Dart and I were set on opposite sides of the cave, with our limbs now completely bound together. “We know what you’re doing, Firestone... you’re not going to get away with it,” I told him, lying just a little bit.
Firestone gave a sharp, harsh laugh. “If I have judged your lack of intelligence accurately, Eyrie, you have no idea what is going on. And seeing how you are all tied up here and I am free to go, I am pretty sure I will get away with it. Just like I always do.”
I remained silent, surprised by Firestone’s blunt confession of his wrongdoings. I didn’t have time to ask more about it, though, because Rimlen had appeared in the cave.
“Here’s the first load, Firestone. The rest of the crates are still by the ship.” Rimlen had entered to set down the first crate in the cave. Firestone told her to bring the rest in, and she quickly departed.
The Uni strode over and tipped the crate on its edge, trying to work the cover off. After a small struggle, the top broke off and the crate tipped over. A pool of small orange coins spilled out on the floor. They were all one thousand dubloon coins. Firestone gave a sort of dismayed yell and quickly began shoveling them back into the box.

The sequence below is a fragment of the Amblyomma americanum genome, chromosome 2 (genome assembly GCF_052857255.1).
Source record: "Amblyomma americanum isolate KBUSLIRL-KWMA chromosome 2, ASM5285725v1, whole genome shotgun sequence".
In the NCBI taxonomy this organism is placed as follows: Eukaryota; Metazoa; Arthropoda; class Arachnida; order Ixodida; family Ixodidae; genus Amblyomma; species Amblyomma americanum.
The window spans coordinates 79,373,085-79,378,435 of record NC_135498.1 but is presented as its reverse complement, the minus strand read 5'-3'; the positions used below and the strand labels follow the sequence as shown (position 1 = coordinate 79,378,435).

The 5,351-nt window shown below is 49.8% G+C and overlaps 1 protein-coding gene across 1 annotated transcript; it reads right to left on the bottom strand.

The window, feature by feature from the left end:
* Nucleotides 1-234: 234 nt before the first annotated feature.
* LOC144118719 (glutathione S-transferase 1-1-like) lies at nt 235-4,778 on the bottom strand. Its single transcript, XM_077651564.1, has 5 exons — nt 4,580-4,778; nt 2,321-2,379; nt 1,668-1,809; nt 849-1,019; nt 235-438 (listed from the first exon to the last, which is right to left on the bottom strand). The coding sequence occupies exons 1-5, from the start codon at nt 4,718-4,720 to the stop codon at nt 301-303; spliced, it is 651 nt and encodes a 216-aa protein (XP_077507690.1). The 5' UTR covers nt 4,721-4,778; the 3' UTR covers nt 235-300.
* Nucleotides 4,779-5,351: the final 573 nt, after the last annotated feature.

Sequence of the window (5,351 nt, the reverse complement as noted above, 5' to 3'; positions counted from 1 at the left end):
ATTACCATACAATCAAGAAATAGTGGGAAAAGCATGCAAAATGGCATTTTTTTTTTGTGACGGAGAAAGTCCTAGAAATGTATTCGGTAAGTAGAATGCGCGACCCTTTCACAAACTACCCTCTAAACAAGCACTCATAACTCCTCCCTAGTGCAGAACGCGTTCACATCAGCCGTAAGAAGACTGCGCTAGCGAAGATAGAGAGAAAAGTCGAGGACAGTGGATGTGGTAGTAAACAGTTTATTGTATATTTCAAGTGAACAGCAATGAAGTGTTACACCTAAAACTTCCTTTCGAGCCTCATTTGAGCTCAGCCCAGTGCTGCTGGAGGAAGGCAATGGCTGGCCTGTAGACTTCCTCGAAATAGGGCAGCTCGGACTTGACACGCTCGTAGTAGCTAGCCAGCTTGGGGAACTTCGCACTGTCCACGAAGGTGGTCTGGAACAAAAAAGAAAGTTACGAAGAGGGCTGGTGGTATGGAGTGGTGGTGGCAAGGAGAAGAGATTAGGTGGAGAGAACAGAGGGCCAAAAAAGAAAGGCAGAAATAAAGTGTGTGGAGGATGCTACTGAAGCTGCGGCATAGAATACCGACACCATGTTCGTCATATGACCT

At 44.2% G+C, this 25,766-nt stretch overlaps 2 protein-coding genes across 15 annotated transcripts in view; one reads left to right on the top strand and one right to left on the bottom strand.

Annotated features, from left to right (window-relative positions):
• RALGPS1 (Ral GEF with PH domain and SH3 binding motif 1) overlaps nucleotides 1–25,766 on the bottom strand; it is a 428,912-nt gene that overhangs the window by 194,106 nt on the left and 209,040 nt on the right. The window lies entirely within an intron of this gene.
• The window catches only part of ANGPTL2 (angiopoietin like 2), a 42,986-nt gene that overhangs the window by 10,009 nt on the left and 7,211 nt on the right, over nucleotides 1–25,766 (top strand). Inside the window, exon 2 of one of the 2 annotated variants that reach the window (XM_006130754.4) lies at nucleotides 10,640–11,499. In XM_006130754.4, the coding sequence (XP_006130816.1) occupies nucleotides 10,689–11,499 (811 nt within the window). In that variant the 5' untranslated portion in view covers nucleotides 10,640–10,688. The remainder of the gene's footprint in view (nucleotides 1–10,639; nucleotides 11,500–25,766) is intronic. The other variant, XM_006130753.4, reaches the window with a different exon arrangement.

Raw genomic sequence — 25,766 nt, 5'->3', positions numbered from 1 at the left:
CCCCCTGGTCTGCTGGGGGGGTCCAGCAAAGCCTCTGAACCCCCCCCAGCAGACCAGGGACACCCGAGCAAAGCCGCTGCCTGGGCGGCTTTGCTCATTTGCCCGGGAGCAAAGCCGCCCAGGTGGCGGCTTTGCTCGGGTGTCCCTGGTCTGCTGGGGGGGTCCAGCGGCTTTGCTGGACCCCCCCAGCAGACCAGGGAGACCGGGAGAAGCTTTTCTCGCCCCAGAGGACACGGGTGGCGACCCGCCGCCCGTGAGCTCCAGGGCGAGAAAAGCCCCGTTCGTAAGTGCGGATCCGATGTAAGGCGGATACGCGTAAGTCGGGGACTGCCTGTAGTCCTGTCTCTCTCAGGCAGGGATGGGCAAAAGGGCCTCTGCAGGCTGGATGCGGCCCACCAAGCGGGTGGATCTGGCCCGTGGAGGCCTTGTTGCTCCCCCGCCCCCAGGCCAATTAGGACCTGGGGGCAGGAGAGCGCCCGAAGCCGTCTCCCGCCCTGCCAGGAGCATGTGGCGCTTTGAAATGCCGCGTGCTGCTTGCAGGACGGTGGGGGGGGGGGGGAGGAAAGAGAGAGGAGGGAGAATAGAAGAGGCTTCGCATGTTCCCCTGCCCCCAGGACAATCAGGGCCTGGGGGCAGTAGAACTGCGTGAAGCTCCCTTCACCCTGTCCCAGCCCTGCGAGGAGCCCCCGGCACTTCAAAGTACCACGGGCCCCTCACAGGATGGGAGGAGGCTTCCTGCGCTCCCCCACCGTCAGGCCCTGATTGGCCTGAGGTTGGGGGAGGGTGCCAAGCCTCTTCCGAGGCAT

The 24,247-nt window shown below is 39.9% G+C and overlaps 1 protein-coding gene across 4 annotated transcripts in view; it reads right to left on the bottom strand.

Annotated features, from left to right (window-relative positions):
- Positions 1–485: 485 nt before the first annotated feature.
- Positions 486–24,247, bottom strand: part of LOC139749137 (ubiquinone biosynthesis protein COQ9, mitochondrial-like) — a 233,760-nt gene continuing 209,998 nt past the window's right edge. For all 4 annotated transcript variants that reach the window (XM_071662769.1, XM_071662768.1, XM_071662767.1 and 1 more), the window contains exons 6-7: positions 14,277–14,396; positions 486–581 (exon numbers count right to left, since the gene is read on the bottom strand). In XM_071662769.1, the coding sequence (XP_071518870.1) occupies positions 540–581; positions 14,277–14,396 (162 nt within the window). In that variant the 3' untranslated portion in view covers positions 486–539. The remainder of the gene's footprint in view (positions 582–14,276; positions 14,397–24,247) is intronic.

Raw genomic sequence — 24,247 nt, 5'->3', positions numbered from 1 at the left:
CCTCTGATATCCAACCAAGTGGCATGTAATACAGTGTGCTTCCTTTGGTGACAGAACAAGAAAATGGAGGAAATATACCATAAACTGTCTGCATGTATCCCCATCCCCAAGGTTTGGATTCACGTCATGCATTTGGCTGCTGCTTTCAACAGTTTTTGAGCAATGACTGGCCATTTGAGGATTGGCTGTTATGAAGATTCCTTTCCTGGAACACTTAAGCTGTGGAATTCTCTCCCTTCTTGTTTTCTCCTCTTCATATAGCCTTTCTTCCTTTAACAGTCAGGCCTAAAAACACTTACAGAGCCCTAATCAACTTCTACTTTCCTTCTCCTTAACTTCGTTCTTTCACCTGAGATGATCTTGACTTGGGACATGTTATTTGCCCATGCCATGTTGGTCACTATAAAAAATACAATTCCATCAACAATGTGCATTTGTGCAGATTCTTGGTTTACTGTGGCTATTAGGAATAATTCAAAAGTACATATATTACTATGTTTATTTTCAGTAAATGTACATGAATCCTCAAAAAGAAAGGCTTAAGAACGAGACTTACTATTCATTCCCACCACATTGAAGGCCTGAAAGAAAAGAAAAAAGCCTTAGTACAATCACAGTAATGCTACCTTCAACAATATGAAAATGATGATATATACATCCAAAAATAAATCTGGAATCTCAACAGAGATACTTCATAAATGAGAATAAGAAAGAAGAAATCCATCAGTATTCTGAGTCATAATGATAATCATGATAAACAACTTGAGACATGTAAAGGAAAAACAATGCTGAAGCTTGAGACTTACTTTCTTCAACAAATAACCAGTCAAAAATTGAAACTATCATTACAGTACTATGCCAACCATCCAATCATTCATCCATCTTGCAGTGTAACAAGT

“What did you do that for,” he growled randomly at Snorkle, who was obviously just an innocent bystander. Snorkle had been inspecting his feet innocently, and looked up confused. I raised an eyebrow at Dart. Apparently Firestone had a weird issue with taking responsibility for his mistakes. “Regardless,” he continued, “these look perfect. Nobody will ever be able to tell they are not the real thing.”
Rimlen, who had just reentered the cave as he was talking, responded, “Of course they won’t. If people knew they were a fake, the counterfeiter would be out of a job. I told you I’d find the best, Firestone.” She set down the crate and said, “I only have one more load to bring in. Before I go, what about the money you promised me for shipping in all these coins?”